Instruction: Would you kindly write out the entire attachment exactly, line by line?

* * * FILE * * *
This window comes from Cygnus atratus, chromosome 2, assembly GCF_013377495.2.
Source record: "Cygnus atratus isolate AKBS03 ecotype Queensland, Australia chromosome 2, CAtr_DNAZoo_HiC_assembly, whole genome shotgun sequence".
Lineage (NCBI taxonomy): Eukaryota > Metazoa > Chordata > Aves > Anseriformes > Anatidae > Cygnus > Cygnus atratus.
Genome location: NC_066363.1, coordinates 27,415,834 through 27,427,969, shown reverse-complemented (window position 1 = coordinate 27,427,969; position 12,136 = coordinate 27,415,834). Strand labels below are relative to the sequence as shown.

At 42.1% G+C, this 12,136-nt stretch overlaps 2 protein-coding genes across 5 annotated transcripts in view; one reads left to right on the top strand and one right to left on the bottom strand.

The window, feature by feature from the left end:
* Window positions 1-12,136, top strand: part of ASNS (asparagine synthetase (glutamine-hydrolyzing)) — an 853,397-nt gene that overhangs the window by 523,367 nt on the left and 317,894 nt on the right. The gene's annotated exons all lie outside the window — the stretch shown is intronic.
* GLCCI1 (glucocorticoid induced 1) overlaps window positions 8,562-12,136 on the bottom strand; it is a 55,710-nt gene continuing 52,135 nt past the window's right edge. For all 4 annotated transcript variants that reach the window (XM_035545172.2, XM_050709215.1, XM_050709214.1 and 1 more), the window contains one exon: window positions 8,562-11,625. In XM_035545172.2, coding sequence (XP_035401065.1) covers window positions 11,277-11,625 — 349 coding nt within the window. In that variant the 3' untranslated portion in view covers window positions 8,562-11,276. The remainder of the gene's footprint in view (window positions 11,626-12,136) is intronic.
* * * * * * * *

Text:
This window comes from Cygnus atratus, chromosome 2, assembly GCF_013377495.2.
Source record: "Cygnus atratus isolate AKBS03 ecotype Queensland, Australia chromosome 2, CAtr_DNAZoo_HiC_assembly, whole genome shotgun sequence".
Lineage (NCBI taxonomy): Eukaryota > Metazoa > Chordata > Aves > Anseriformes > Anatidae > Cygnus > Cygnus atratus.
Genome location: NC_066363.1, coordinates 27,415,834 through 27,427,969, shown reverse-complemented (window position 1 = coordinate 27,427,969; position 12,136 = coordinate 27,415,834). Strand labels below are relative to the sequence as shown.

At 42.1% G+C, this 12,136-nt stretch overlaps 2 protein-coding genes across 5 annotated transcripts in view; one reads left to right on the top strand and one right to left on the bottom strand.

The window, feature by feature from the left end:
* Window positions 1-12,136, top strand: part of ASNS (asparagine synthetase (glutamine-hydrolyzing)) — an 853,397-nt gene that overhangs the window by 523,367 nt on the left and 317,894 nt on the right. The gene's annotated exons all lie outside the window — the stretch shown is intronic.
* GLCCI1 (glucocorticoid induced 1) overlaps window positions 8,562-12,136 on the bottom strand; it is a 55,710-nt gene continuing 52,135 nt past the window's right edge. For all 4 annotated transcript variants that reach the window (XM_035545172.2, XM_050709215.1, XM_050709214.1 and 1 more), the window contains one exon: window positions 8,562-11,625. In XM_035545172.2, coding sequence (XP_035401065.1) covers window positions 11,277-11,625 — 349 coding nt within the window. In that variant the 3' untranslated portion in view covers window positions 8,562-11,276. The remainder of the gene's footprint in view (window positions 11,626-12,136) is intronic.